Study: classic Hollywood’s studio system gave rise to sharp gender disparity

The post-system presence of more female producers, directors helped break the cycle.
2020-05-30 18:45:03 preview's
Google Says It Inadvertently Removed Ability To Visit URLs From 'Image Search' AMP Pages

DevNull127 writes: Wednesday someone calling themself "Zenexer" complained on Twitter that Google "appears to be phasing out the ability to visit the original URL from an AMP page. Tapping the info icon in the top left used to provide the option to visit the real URL. Currently only an issue in Image Search." "This is an oversight," tweeted Malte Ubl, the Google software engineer who created AMP (and a member of its Technical Steering Committee), citing a conversation he'd had with the Image Search team, who said they'd be adding back the feature soon. "Sorry about that and thanks for the report!" When asked about a timeline for a possible fix, he responded "Sorry, no way to do it in fewer than a couple days." Read more of this story at Slashdot.
2020-05-30 18:45:03 preview's
Cisco Discloses Security Breach That Impacted VIRL-PE Infrastructure

Thursday Cisco disclosed a security breach that impacted a small part of its backend infrastructure and two of its commercial products also bundling the SaltStack software package as part of their firmware. ZDNet reports: Cisco said that hackers used a vulnerability in the SaltStack software package, which Cisco bundles with some products, to gain access to six servers... The six servers provide the backend infrastructure for VIRL-PE (Internet Routing Lab Personal Edition), a Cisco service that lets users model and create virtual network architectures to test network setups before deploying equipment in real situations. "Cisco identified that the Cisco maintained salt-master servers that are servicing Cisco VIRL-PE releases 1.2 and 1.3 were compromised," the company said Thursday. Cisco said it patched and remediated all hacked VIRL-PE servers on May 7, when it deployed updates for the SaltStack software. However, the issue isn't localized to Cisco's backend infrastructure alone. Cisco says that two of its commercial products also bundle the SaltStack software package as part of their firmware. These are the aforementioned Cisco VIRL-PE, and Cisco Modeling Labs Corporate Edition (CML), another network modeling tool. Both VIRL-PE and CML can be used in Cisco-hosted and on-premise scenarios. In case companies use the two products on location, Cisco says CML and VIRL-PE need to be patched. Read more of this story at Slashdot.
2020-05-30 16:45:03 preview's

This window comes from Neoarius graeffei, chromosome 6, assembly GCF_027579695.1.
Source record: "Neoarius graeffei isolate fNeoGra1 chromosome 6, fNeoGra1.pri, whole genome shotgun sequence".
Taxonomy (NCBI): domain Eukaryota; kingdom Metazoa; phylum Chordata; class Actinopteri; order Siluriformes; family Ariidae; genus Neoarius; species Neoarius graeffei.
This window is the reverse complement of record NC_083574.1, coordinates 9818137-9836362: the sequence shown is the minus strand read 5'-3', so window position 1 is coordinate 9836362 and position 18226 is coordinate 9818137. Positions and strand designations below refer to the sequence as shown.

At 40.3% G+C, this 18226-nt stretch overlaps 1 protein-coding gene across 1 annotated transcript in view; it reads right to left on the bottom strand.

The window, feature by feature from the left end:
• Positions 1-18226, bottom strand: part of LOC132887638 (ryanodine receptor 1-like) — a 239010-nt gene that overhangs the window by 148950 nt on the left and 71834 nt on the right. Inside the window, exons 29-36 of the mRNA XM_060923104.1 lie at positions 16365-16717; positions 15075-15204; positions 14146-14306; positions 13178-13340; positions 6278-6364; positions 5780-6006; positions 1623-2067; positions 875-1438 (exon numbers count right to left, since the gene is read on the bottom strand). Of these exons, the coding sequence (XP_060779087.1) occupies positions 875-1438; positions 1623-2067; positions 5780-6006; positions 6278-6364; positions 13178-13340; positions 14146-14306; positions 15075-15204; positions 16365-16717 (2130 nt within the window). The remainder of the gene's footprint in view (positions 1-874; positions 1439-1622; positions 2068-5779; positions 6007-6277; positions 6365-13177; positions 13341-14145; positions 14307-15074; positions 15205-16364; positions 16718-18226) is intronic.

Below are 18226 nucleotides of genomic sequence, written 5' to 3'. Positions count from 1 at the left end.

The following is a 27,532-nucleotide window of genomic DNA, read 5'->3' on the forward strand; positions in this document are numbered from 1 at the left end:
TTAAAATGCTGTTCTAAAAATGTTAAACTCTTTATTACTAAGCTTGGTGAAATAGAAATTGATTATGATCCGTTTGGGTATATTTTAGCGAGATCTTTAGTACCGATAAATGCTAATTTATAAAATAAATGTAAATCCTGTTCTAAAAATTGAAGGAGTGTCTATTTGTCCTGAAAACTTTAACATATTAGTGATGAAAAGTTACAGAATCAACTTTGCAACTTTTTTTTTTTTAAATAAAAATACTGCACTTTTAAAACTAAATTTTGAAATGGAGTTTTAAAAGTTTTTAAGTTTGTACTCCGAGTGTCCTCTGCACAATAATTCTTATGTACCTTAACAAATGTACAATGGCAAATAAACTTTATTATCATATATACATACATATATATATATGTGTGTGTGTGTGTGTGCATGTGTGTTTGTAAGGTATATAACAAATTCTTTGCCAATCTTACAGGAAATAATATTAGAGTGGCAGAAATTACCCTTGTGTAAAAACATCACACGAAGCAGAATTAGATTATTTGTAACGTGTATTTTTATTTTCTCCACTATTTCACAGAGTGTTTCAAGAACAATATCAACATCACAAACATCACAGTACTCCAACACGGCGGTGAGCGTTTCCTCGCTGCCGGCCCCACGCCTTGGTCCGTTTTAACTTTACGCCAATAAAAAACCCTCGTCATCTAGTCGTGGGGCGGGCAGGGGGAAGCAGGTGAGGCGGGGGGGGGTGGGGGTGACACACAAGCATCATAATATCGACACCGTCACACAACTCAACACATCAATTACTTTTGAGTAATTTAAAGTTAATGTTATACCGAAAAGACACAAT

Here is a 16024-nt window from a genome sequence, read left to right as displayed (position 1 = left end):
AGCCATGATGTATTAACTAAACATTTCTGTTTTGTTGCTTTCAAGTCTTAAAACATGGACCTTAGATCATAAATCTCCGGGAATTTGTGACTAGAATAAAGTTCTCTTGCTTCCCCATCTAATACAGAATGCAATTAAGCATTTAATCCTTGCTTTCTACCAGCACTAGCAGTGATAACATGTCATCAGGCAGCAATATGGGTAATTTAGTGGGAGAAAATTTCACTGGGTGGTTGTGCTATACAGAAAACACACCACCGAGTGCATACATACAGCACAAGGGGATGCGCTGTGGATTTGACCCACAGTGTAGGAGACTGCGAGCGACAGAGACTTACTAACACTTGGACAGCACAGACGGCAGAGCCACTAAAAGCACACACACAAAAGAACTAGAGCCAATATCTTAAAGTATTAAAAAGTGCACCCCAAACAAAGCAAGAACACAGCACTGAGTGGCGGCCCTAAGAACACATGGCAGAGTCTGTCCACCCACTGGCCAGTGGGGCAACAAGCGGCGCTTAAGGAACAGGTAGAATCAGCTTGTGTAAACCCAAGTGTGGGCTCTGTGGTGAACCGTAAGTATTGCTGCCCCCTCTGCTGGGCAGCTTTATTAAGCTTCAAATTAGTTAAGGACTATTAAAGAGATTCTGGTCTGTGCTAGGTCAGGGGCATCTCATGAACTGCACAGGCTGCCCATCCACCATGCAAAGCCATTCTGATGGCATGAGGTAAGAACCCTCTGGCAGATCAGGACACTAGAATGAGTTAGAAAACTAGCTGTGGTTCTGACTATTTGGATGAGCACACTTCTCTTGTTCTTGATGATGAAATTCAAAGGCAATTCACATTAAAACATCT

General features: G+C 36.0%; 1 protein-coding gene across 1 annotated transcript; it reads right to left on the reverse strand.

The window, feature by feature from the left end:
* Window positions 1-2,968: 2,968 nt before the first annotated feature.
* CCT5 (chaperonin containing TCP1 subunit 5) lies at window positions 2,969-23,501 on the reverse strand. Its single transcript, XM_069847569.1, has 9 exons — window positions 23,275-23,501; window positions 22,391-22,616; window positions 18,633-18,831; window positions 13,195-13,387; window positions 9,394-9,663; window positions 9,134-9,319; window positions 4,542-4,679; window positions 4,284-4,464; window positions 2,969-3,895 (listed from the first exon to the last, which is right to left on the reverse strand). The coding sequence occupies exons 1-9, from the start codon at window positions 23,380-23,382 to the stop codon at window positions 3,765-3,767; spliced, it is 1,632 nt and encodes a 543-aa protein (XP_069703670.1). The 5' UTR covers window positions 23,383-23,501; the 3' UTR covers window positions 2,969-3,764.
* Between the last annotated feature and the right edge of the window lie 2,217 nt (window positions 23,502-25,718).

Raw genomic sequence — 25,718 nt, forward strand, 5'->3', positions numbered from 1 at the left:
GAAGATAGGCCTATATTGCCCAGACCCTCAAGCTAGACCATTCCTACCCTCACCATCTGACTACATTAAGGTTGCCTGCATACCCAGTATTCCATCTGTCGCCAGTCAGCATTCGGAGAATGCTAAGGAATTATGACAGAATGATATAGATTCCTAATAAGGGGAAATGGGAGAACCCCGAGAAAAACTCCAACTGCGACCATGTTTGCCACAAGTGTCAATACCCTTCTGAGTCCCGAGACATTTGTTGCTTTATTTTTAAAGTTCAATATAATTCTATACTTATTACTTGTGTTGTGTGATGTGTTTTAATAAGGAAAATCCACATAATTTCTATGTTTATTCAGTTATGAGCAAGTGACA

IPv6 Adoption Hits 32%. Will Stats Show How Many Returned to the Office?

Long-time Slashdot reader Tim the Gecko writes: Google's IPv6 connectivity stats topped 32% last Saturday for the first time. But the main story has been the midweek stats. Most mobile phone networks and a good chunk of residential broadband have migrated to IPv6, but the typical corporate network where people used to spend their 9 to 5 is largely IPv4-only. There used to be a big dip in the IPv6 stats during the working week, but widespread working from home has halved that dip, with the typical midweek IPv6 connectivity for Google queries moving upwards from 26% to 29%. Looking at this graph will be a good way of checking how fast people are returning to the office. Read more of this story at Slashdot.
2020-05-30 13:45:02 preview's
Is Star Wars Dying?

The fanbase is fractured and the future seems unclear.
2020-05-30 09:15:03 preview's
Comcast, Charter and ViacomCBS Join Forces to Make TV Commercials More Targeted

wyattstorch516 writes: Comcast has spun off its blockchain division and is now partnering with Spectrum Reach (the advertising sales division of Charter Communications) and Viacom. Customized ad delivery in the TV space has significantly lagged the technology for online video providers such as Youtube. Blockgraph holds out the promise that will allow advertisers to target key demographics while safeguarding subscriber information. Can this help prop up the declining broadcast video market? One-third of Blockgraph will now be owned by each company. Blockgraph Chief Executive Jason Manningham says the platform will help brands and ad-inventory sellers match data sets without sharing too much personal data on the viewers. "For instance, if a car maker buys a data set of people in the market for a car, it could use Blockgraph's technology to match that list up with cable subscribers based on their home address," reports The Wall Street Journal, citing Manningham. "The car company could use this data either to learn which programs and time of day draw more viewers from their desired audience, or to buy ads targeted only at households on the in-market list." Read more of this story at Slashdot.